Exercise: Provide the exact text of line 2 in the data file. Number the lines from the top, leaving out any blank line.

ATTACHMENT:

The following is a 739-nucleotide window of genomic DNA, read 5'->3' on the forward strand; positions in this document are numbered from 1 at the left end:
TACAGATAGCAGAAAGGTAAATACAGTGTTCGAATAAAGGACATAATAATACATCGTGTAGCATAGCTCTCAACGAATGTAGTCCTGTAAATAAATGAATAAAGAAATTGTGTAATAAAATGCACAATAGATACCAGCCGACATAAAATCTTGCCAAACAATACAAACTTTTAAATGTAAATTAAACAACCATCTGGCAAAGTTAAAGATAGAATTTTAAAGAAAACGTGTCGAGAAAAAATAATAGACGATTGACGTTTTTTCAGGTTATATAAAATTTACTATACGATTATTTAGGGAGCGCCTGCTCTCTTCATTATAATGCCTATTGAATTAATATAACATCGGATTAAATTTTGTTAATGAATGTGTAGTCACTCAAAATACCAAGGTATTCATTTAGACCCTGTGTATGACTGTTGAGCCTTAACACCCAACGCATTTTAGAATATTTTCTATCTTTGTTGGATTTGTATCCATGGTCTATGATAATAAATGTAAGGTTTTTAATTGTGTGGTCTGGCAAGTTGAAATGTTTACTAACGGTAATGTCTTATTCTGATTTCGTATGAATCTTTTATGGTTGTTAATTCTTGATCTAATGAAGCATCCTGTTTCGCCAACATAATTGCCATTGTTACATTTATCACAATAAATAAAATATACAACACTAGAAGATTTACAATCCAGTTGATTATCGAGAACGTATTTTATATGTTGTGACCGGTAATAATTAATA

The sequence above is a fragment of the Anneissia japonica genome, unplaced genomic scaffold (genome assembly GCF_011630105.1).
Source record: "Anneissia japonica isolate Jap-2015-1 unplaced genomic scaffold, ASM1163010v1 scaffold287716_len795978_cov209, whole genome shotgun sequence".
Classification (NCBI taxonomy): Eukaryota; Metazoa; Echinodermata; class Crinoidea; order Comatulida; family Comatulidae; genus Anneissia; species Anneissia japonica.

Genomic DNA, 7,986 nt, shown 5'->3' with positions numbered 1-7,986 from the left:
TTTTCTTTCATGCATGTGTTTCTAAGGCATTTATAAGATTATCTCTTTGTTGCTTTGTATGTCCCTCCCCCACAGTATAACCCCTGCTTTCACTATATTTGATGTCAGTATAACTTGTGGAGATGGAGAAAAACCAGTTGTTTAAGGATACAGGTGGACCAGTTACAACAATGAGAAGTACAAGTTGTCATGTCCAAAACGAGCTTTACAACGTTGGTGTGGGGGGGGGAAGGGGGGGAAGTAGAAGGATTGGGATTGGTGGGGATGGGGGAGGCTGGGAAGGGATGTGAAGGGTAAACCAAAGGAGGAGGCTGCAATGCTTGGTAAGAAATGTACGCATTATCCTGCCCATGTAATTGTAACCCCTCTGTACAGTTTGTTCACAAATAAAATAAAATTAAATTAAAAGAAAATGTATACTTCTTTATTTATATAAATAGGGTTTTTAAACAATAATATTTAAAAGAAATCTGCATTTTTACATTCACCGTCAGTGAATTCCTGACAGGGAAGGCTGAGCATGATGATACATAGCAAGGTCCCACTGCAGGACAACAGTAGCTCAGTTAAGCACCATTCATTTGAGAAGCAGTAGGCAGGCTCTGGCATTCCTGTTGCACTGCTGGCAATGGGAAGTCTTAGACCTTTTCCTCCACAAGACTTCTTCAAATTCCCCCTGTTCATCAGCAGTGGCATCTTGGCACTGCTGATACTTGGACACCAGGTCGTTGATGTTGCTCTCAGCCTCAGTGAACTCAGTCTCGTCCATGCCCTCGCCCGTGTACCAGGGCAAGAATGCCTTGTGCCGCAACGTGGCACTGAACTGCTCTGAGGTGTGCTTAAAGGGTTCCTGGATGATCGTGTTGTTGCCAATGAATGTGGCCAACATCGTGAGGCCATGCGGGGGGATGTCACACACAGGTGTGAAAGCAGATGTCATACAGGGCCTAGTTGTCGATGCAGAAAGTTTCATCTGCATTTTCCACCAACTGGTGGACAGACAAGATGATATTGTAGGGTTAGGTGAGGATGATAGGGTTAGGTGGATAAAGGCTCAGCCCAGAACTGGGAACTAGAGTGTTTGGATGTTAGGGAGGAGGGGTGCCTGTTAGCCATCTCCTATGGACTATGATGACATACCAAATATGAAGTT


TACAGATAGCAGAAAGGTAAATACAGTGTTCGAATAAAGGACATAATAATACATCGTGTAGCATAGCTCTCAACGAATGTAGTCCTGTAAATAAATGAATAAAGAAATTGTGTAATAAAATGCACAATAGATACCAGCCGACATAAAATCTTGCCAAACAATACAAACTTTTAAATGTAAATTAAACAACCATCTGGCAAAGTTAAAGATAGAATTTTAAAGAAAACGTGTCGAGAAAAAATAATAGACGATTGACGTTTTTTCAGGTTATATAAAATTTACTATACGATTATTTAGGGAGCGCCTGCTCTCTTCATTATAATGCCTATTGAATTAATATAACATCGGATTAAATTTTGTTAATGAATGTGTAGTCACTCAAAATACCAAGGTATTCATTTAGACCCTGTGTATGACTGTTGAGCCTTAACACCCAACGCATTTTAGAATATTTTCTATCTTTGTTGGATTTGTATCCATGGTCTATGATAATAAATGTAAGGTTTTTAATTGTGTGGTCTGGCAAGTTGAAATGTTTACTAACGGTAATGTCTTATTCTGATTTCGTATGAATCTTTTATGGTTGTTAATTCTTGATCTAATGAAGCATCCTGTTTCGCCAACATAATTGCCATTGTTACATTTATCACAATAAATAAAATATACAACACTAGAAGATTTACAATCCAGTTGATTATCGAGAACGTATTTTATATGTTGTGACCGGTAATAATTAATA